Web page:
by Dr. Clare Fleming

The following article is reprinted by kind permission of the author and the British Medical Journal 19th March 1994, vol 308, p 797

I live in a glass cage. Often I seem to be so well, so only those close to me see the extent of my disability. Indeed, within the prison of inactivity, there are moments when I feel relatively well. Yet the invisible walls around me are inpenetrable. Beyond them lies a barrage of symptoms and the further I push myself, the greater the deterioration and the longer the recovery time: hours, days, even weeks.

My cage is myalgic encephalomyelitis, one of the chronic fatigue syndromes. I was a general practitioner when the first symptoms appeared three years ago, shortly after I was immunised against hepatitis B. The following month I developed glandular fever and my illness began in earnest, with multiple symptoms which continually varied in intensity: sore throat, swollen glands, fatigue, "brain fog", malaise, myalgia, muscle fatigue, fasciculation, sweats, postural hypotension, alcohol intolerance, poor concentration and memory, emotional lability and loss of atopic response.

Words can lie comfortably on the page, distanced by medical terminology. But this list invaded my life. Myalgia: the pain and the exhaustion of the walk from my bed to the bathroom took half an hour to subside. Fatigue: my husband carried me downstairs for Sunday lunch but after one course I fell asleep, exhausted. Poor concentration: reading or watching television was often impossible. Emotional lability: at random my usual cheerful, confident self self exchanged repeatedly with an unfamiliar negative, fretful character.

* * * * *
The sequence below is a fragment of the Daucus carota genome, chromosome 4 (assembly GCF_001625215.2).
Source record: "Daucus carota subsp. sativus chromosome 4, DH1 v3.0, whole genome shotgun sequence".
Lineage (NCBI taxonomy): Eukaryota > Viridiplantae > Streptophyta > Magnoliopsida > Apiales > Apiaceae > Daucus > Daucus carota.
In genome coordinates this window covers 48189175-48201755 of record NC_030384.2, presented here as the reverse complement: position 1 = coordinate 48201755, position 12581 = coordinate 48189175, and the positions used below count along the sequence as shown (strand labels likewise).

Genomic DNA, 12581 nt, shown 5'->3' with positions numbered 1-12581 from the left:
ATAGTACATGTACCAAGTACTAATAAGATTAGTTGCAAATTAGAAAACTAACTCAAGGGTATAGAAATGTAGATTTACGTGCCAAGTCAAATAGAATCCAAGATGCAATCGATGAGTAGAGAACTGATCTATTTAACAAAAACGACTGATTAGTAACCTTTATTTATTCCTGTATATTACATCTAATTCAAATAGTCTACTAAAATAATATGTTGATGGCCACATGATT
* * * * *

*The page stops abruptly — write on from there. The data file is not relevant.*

At first I fought the symptoms, attempting to overcome the disease by positive thinking and sheer determination. After nine months of set backs and fruitless struggle I was drained to the point of feeling death would be a relief. I sank into depression, a disorientating experience quite different from other stages of the illness. This rapidly passed with treatment.

I changed track, wondering if my disease had a psychosomatic basis. So I decided to try psychotherapy and rummaged through the cupboards of my psyche. It proved to be a challenging and rewarding experience but not the answer to my predicament. A heavy cold intervened and triggered a relapse, which was more severe than the original illness.

Medical training had not equipped me to understand myalgic encephalomylitis and so far my attempts to defeat the disease had failed. I had consulted a general practitioner, who provided certificates and referrals: a physician, who diagnosed chronic fatigue syndrome and treated a persistent infection: and a psychiatrist, who offered tricyclics and time. Yet despite their care and concern I still lacked the thing I needed most – advice on how to manage my illness.

It came eventually from outside the NHS, from Westcare, a supportive clinic for people with myalgic encephalomyelitis. "Treat this illness as if it were ‘flu; rest is the key. Do no more on a good day that you can manage on a bad. Reserve energy for your body to use for healing itself". Listen to your body – advice I had so often dispensed but had failed to apply. Working as a junior doctor I had learnt to operate beyond sensible limits, and life since then had continued to deal me a tough hand. In adapting and surviving I had ceased to listen.